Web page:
The United States is the foremost military power in the world, making up a third of global military spending, is a leading political and scientific force internationally. In 1507, the German cartographer Martin Waldseemüller produced a world map on which he named the lands of the Western Hemisphere America in honor of the Italian explorer and cartographer Amerigo Vespucci; the first documentary evidence of the phrase "United States of America" is from a letter dated January 2, 1776, written by Stephen Moylan, Esq. to George Washington's aide-de-camp and Muster-Master General of the Continental Army, Lt. Col. Joseph Reed. Moylan expressed his wish to go "with full and ample powers from the United States of America to Spain" to seek assistance in the revolutionary war effort; the first known publication of the phrase "United States of America" was in an anonymous essay in The Virginia Gazette newspaper in Williamsburg, Virginia, on April 6, 1776. The second draft of the Articles of Confederation, prepared by John Dickinson and completed by June 17, 1776, at the latest, declared "The name of this Confederation shall be the'United States of America'".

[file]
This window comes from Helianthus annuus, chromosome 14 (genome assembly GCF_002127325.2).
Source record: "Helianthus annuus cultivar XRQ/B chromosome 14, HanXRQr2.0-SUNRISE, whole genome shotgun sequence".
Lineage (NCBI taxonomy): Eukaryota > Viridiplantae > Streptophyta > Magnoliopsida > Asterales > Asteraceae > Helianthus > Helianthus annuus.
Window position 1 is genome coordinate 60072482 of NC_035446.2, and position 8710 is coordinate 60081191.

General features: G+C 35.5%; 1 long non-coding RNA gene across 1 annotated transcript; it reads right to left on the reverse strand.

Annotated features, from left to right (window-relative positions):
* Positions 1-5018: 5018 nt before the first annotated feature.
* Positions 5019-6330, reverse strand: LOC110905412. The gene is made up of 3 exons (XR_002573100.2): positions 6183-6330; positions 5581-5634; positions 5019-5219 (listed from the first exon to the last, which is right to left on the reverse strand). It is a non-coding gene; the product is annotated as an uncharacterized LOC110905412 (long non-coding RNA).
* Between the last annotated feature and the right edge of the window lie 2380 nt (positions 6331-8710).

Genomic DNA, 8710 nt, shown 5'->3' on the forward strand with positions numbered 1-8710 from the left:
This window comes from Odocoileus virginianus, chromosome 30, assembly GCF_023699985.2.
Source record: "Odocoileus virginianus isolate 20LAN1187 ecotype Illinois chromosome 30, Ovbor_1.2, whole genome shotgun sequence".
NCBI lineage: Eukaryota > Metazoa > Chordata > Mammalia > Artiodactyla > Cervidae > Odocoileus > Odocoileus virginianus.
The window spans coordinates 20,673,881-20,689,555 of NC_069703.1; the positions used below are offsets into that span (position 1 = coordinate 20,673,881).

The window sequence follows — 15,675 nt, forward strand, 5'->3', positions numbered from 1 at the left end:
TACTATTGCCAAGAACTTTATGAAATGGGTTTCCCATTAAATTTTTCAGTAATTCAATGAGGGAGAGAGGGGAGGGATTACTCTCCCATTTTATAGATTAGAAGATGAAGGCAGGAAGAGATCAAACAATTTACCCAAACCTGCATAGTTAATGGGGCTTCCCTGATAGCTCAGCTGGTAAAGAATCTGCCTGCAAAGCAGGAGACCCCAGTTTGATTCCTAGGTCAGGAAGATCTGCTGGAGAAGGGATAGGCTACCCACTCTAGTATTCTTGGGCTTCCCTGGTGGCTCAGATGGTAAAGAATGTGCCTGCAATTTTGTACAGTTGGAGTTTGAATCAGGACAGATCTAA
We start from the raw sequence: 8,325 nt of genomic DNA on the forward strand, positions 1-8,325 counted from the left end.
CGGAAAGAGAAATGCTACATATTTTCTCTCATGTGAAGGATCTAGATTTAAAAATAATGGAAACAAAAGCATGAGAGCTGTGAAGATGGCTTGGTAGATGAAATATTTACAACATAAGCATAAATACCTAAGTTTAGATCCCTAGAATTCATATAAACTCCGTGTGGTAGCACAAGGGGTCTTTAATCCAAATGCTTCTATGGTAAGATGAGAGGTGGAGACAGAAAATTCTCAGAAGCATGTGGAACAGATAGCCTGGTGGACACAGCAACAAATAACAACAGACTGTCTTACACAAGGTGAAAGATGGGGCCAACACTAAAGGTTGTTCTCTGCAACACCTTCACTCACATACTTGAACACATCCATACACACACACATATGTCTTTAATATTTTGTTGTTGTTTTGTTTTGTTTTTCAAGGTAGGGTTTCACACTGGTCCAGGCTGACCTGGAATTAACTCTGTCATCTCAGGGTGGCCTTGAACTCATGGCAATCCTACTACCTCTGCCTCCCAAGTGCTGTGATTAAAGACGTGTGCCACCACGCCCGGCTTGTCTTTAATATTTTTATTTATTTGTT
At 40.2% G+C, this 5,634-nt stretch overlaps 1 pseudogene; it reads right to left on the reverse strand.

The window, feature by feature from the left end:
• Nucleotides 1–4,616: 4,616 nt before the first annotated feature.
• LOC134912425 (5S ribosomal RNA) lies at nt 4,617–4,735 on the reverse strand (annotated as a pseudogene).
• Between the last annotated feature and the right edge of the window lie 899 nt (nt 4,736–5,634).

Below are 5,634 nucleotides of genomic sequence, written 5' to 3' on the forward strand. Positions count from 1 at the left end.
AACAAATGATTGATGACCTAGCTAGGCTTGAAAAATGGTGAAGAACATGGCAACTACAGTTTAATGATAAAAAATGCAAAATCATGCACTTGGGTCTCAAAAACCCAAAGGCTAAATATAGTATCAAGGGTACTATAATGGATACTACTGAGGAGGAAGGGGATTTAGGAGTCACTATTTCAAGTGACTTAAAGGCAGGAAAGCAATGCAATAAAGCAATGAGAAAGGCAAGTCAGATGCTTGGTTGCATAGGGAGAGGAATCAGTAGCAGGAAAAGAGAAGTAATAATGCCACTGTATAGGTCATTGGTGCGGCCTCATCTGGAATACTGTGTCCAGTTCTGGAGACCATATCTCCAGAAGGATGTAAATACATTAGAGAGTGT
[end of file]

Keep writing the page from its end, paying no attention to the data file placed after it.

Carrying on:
The final version of the Articles sent to the states for ratification in late 1777 contains the sentence "The Stile of this Confederacy shall be'The United States of America'". In June 1776, Thomas Jefferson wrote the phrase "UNITED STATES OF AMERICA" in all capitalized letters in the headline of his "original Rough draught" of the Declaration of Independence; this draft of the document did not surface unti
Paris is a home rule-class city in Bourbon County, Kentucky, in the United States. It lies 18 miles northeast of Lexington on the Stoner Fork of the Licking River, it is the seat of its county and forms part of the Lexington–Fayette Metropolitan Statistical Area. As of the 2010 census it had a population of 8,553. Joseph Houston settled a station in the area in 1776, but was forced to relocate due to prior land grants. In 1786, Lawrence Protzman purchased the area of present-day Paris from its owners, platted 250 acres for a town, offered land for public buildings in exchange for the Virginia legislature making the settlement the seat of the newly formed Bourbon County. In 1789, the town was formally established as Hopewell after New Jersey, his hometown; the next year it was renamed Paris after the French capital to match its county and honor the French assistance during the American Revolution. Among the early settlers in the late 18th and early 19th centuries were French refugees who had fled the excesses of their own revolution.